You can get all your benefits, and you will get a pension after working there the required amount of years.Once in high school, I set my goal on becoming a firefighter. I felt it was somewhat achievable and had career aspects I sought. A cousin already on the job could not say enough about how much he enjoyed it and the fact that it was a great job. I enrolled in community college and entered the associate's degree program for fire science technology.
Halfway through the schooling, I received the call to get hired. I eventually went on to finish my degree after completing my probationary period with the fire department. One motivating factor repeated several times during training was that there were 20 other willing candidates out there for each of us in the recruit class.
Once in the training academy for the department I was hired for, I sincerely felt this was going to be my career of choice. I felt a sincere passion for what I was doing and the ability to help people. Plus, you really get to do cool stuff and work with cool equipment. Some self-satisfaction also came from being recognized as a person who has achieved the privilege to wear the patch and/or uniform.
I've faced many challenges over the years. Probably one of the hardest was to get my paramedic certificate. The lecture, labs and clinics exposed me to a vocabulary and unfamiliar world that I did not know existed. I had a taste of it with EMT training, but never as in-depth as with paramedics.
Shortly after receiving my paramedics certification, I joined my department's urban search and rescue team, FEMA, FLTF2 (Florida Task Force 2). As it turned out, there was a need for logisticians (logistics specialists). After many years and many deployments, it was one of the most rewarding experiences in my career and life.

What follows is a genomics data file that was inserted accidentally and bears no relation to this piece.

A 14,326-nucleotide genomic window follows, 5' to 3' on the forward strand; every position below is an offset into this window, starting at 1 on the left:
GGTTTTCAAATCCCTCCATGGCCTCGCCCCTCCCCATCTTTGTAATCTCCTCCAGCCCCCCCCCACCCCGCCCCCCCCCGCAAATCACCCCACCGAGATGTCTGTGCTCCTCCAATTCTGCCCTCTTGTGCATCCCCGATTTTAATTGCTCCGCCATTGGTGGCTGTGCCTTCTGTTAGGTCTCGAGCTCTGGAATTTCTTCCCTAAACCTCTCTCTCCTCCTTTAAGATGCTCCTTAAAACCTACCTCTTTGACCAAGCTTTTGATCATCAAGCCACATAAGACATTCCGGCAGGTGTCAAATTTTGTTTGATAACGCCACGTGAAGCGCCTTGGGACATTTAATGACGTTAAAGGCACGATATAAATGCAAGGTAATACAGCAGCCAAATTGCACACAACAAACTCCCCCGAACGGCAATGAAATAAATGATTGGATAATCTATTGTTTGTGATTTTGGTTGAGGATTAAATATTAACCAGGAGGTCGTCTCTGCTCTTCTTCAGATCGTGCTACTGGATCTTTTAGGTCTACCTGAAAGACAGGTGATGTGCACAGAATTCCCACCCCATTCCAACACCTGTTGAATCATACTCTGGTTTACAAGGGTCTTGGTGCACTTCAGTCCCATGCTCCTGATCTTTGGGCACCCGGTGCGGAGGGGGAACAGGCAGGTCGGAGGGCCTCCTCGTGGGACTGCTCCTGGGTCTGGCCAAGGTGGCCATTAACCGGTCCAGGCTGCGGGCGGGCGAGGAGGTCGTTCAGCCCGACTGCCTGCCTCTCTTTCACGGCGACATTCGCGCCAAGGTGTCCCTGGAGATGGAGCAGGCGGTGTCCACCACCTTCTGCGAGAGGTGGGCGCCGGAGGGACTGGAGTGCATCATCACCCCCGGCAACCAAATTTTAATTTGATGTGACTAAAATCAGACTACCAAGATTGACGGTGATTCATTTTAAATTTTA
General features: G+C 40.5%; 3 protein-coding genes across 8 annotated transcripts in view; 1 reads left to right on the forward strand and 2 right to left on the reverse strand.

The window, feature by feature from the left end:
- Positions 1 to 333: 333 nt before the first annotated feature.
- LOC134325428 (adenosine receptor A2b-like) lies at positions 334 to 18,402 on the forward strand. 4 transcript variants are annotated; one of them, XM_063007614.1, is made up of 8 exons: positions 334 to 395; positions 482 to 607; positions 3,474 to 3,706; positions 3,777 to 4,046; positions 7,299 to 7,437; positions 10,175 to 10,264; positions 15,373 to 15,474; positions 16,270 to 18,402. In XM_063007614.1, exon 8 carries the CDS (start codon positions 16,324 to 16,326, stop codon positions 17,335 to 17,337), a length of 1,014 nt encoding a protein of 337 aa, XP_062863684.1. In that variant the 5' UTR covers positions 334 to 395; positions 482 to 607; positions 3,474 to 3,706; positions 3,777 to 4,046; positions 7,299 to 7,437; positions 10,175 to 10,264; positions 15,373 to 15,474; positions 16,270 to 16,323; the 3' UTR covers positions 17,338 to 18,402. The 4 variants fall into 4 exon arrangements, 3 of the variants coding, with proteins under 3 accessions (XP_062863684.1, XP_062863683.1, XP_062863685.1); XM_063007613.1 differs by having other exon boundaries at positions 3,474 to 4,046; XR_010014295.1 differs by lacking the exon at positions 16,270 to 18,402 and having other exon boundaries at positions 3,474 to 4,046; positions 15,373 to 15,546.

However, it does bring a lot of inconvenience to your family, especially when you have young children. Having to deploy during or after a hurricane that may be making landfall where you live and not being there for your loved ones can create challenges. Having to leave at inconvenient times for earthquakes or terrorist attacks when there are milestones occurring in your child's or wife's life is a tough decision to make.
As a firefighter, you take on that responsibility and accept it. Your family also should understand.
Another aspect of the fire service and the role of a firefighter is taking promotional exams, if one so desires. If you want to move up in your career, obtain some recognition, receive an increase in pay or for whatever reason, it is something everyone should attempt in their career.
I wasn't the greatest at academics, but I was persistent. In my department, firefighters studying for promotion would give up about four to six months of their lives. We're talking about 12- to 16-hour days (around 1,200-2,000 hours total study time). And reading anywhere from 6-10 books, at a minimum four times each up to eight times each.
After dedicating so much time, you prayed you would not get into an accident driving to the location where the exam was being administered. After finishing the exam, it took some time to adjust back to a "normal" routine. It took me four attempts at the lieutenant's exam before I finally got promoted — not for the faint of heart or impatient candidates.
After all this, I came to the realization that I was not going to attempt any more promotional exams — despite wanting to achieve captain or chief prior to retiring. I was satisfied that I was serving a good cause in my position and accepted my accomplishments.
Never in my wildest dreams did I think I would be writing articles and doing so much in my retirement based on the relationships, knowledge, skills and abilities that came from the fire department. The fire service provides ample opportunity and a great track to run on while employed, and it can help set the tone for the future after the formal career is over.